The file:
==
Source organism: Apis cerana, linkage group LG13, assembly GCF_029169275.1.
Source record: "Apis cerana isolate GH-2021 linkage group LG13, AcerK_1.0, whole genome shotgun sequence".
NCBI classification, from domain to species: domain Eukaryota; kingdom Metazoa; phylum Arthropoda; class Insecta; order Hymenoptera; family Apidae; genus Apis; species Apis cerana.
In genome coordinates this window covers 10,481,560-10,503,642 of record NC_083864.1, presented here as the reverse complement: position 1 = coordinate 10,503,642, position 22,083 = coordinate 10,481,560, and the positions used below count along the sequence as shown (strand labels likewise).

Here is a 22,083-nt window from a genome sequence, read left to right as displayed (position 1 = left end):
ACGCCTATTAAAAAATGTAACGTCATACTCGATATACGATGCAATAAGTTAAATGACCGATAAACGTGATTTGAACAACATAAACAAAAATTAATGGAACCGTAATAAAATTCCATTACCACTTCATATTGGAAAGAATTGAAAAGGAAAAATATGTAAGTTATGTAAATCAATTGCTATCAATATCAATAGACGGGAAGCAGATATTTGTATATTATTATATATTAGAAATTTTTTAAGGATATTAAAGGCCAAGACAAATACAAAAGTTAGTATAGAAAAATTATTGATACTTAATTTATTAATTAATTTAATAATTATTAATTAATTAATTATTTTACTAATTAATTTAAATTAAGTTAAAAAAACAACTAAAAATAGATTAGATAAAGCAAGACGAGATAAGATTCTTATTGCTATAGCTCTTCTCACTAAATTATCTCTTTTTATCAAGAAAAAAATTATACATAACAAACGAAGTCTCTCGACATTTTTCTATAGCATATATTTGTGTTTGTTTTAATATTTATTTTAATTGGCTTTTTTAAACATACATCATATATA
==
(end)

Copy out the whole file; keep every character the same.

Source organism: Apis cerana, linkage group LG13, assembly GCF_029169275.1.
Source record: "Apis cerana isolate GH-2021 linkage group LG13, AcerK_1.0, whole genome shotgun sequence".
NCBI classification, from domain to species: domain Eukaryota; kingdom Metazoa; phylum Arthropoda; class Insecta; order Hymenoptera; family Apidae; genus Apis; species Apis cerana.
In genome coordinates this window covers 10,481,560-10,503,642 of record NC_083864.1, presented here as the reverse complement: position 1 = coordinate 10,503,642, position 22,083 = coordinate 10,481,560, and the positions used below count along the sequence as shown (strand labels likewise).

Here is a 22,083-nt window from a genome sequence, read left to right as displayed (position 1 = left end):
ACGCCTATTAAAAAATGTAACGTCATACTCGATATACGATGCAATAAGTTAAATGACCGATAAACGTGATTTGAACAACATAAACAAAAATTAATGGAACCGTAATAAAATTCCATTACCACTTCATATTGGAAAGAATTGAAAAGGAAAAATATGTAAGTTATGTAAATCAATTGCTATCAATATCAATAGACGGGAAGCAGATATTTGTATATTATTATATATTAGAAATTTTTTAAGGATATTAAAGGCCAAGACAAATACAAAAGTTAGTATAGAAAAATTATTGATACTTAATTTATTAATTAATTTAATAATTATTAATTAATTAATTATTTTACTAATTAATTTAAATTAAGTTAAAAAAACAACTAAAAATAGATTAGATAAAGCAAGACGAGATAAGATTCTTATTGCTATAGCTCTTCTCACTAAATTATCTCTTTTTATCAAGAAAAAAATTATACATAACAAACGAAGTCTCTCGACATTTTTCTATAGCATATATTTGTGTTTGTTTTAATATTTATTTTAATTGGCTTTTTTAAACATACATCATATATA